When it comes to European-caliber winemaking, North Carolina may not be the first place most people think of. But, it should be! The first grapevine in North America was the Scuppernong (Vitis rotundifolia) brought to Roanoke Island in North Carolina over 400 years ago. That “mother vine” still exists and is producing grapes today.
Winemaking thrived in North Carolina at the turn of the century. In fact, North Carolina was the leading state in wine production until the onset of Prohibition in 1920. Of course, we all know what happened then: moonshine. And that may well be the alcoholic beverage North Carolina is best known for. But things are changing.
Since 2000, the state’s wine industry has grown to 200 wineries and over 400 grape-growing vineyards. Scuppernog and sweet, fruity wines are still very popular, but many wineries now produce top-notch, award-winning European-style reds and dry white wines.
North Carolina grows grapes for wine in three regions — the mountains of western North Carolina, the Piedmont or central region, and the coastal plains. Within these three regions are six designated AVAs (American Viticultural Areas). Yadkin Valley AVA is North Carolina’s first federally designated grape-growing region.
I am still making my way through all the North Carolina wineries (and enjoying every minute of it), but after exploring our immediate area for the past 5 years, here are my top picks for fabulous European-caliber wineries within 2 hours of Charlotte.
1. Raffaldini Vineyards & Winery
Do you ever dream of visiting the Italian countryside, sitting on the veranda of a villa overlooking a bountiful vineyard, sipping delicious local wines? (I can’t be the only one!) Well, in just over an hour from Charlotte, you can drive there.
The minute you set eyes on “the villa” tasting room at Raffaldini Vineyards in Ronda, you are transported to northern Italy, specifically Mantua, where the Raffaldini family has lived for generations.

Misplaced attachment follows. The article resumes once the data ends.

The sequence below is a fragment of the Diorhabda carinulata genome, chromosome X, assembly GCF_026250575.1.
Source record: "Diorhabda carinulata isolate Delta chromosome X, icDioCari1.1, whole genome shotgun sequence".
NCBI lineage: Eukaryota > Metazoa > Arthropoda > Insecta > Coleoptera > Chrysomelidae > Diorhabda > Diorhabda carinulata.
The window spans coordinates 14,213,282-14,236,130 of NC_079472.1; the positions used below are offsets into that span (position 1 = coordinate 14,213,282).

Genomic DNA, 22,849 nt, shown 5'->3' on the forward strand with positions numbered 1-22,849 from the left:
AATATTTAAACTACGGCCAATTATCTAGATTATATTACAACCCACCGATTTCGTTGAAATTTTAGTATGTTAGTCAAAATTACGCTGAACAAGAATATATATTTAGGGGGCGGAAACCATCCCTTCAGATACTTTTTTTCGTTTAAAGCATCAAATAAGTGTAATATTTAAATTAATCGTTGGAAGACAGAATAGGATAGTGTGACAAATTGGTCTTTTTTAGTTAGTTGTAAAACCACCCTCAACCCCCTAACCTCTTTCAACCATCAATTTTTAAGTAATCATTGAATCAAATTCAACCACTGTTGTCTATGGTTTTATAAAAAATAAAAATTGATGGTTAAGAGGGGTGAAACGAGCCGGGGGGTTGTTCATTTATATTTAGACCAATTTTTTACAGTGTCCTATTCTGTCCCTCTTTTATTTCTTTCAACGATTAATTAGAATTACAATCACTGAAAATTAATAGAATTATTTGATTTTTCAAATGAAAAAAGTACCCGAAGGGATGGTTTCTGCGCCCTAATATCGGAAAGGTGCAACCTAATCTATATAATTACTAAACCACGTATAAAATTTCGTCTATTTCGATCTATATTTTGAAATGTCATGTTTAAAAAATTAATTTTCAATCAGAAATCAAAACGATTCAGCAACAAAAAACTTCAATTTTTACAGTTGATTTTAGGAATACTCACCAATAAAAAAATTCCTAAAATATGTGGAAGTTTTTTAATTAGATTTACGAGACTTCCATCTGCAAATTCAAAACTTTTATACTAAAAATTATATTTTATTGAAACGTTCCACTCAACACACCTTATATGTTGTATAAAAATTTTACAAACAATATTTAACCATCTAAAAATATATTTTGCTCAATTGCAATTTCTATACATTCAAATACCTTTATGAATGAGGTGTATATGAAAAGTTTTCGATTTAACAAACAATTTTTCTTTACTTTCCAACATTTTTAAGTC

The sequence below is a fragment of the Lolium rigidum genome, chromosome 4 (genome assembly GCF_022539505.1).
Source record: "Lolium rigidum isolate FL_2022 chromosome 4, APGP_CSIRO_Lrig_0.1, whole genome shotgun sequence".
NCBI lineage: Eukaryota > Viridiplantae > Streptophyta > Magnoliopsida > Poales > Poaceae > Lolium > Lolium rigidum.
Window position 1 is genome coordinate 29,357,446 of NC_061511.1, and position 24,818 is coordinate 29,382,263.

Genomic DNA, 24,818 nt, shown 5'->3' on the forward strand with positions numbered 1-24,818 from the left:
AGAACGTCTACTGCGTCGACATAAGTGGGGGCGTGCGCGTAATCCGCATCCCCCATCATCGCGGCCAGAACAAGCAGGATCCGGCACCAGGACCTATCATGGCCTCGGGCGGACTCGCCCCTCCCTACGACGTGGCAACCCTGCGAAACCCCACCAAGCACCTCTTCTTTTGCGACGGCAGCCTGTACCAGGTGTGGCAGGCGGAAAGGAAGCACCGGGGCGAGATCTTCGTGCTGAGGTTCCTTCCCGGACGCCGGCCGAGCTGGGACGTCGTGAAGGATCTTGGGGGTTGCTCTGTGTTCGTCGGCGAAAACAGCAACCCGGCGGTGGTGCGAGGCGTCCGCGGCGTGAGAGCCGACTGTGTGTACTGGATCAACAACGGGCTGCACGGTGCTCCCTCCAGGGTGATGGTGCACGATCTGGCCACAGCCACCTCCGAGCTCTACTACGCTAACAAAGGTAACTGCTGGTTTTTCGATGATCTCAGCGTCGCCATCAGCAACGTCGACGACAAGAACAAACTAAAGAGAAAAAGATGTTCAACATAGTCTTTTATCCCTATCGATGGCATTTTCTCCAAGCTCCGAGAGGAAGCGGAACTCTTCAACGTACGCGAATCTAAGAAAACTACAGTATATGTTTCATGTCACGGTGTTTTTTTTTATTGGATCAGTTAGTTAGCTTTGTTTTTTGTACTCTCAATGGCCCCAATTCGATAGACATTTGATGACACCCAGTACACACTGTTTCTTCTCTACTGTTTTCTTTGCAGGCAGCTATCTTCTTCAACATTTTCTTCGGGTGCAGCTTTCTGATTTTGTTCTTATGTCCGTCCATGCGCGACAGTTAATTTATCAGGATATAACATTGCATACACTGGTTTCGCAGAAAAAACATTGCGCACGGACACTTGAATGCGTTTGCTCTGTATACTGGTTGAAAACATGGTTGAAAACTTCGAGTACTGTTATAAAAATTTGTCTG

The estate boasts 27 acres of vineyards — classic Italian and some French varietals. Over the years, central and southern Italian varietals were planted. Some, like Vermentino, are so unique that the Raffaldini family was the first in the United States to plant them. The stunning tasting room was inspired by the villas in Tuscany and Mantua.
Winemaker Chris Nelson is proud of his innovations at Raffaldini (such as appassimento, the ancient Italian method of incorporating dehydrated grapes into the production of wine) and the wine he produces. “I like when my wines are confused with Italian wines,” he told us on a recent visit. “That means we’re on the right track.”
Pro Tip: Be sure to take in the gardens as you walk from the parking lot to the tasting room. The National Wildlife Federation has given recognition to Raffaldini as an official Certified Wildlife Habitat site.
2. Davesté Vineyards
Probably the shortest day trip from Charlotte (a mere 46 minutes), Davesté Vineyards is a pleasant, quiet escape to the “Old World.” With vines in hand from his homeland in the country of Georgia — one of the oldest wine-producing regions in the world — Dave DeFehr and his wife Este settled in and planted their vines in Troutman, near Lake Norman, becoming the first winery in Iredell County.
Estate-grown grapes include Rkatsiteli, traminette, and Chambourcin. Other grapes are sourced from vineyards in the Yadkin Valley. Davesté produces red and white wines for every palette, including their award-winning merlot, Chambourcin, malbec, cabernet franc, viognier, and dry riesling.
On a recent trip, we had the pleasure of meeting the DeFehrs’ granddaughter Jasmine. “My grandparents are pouring their heart and soul into Davesté,” she told us. “They want it to be a place where everyone can come and enjoy the country setting, music, food, and of course, great wine.”
3. Shelton Vineyards
Driving through the massive stone walls and iron gates of Shelton Vineyards in Yadkin Valley transports you to another time and place. The grounds, reminiscent of the European countryside, are beautiful, filled with willow trees, ponds, and wooden footbridges. Everything about Shelton Vineyards in Dobson — 90 minutes from Charlotte — is impressive. I think perhaps the most impressive visual aesthetic is the underground, European-style barrel cave with a real waterfall on the back wall.
Established by brothers Ed and Charlie Shelton in 1994, it is one of the oldest and largest (406 acres) vineyards in North Carolina. Shelton Vineyards’ wines have won numerous national and international awards, including their sauvignon cabernet franc, merlot, riesling, chardonnay, and port.
Pro Tip: Make a weekend trip to Shelton Vineyards. The on-site Harvest Grill is described as “upscale dining with a bistro-style atmosphere.” The Hampton Inn and Suites at Shelton Vineyards is the only hotel in the chain that features a wine bar.
4. Parker-Binns Vineyard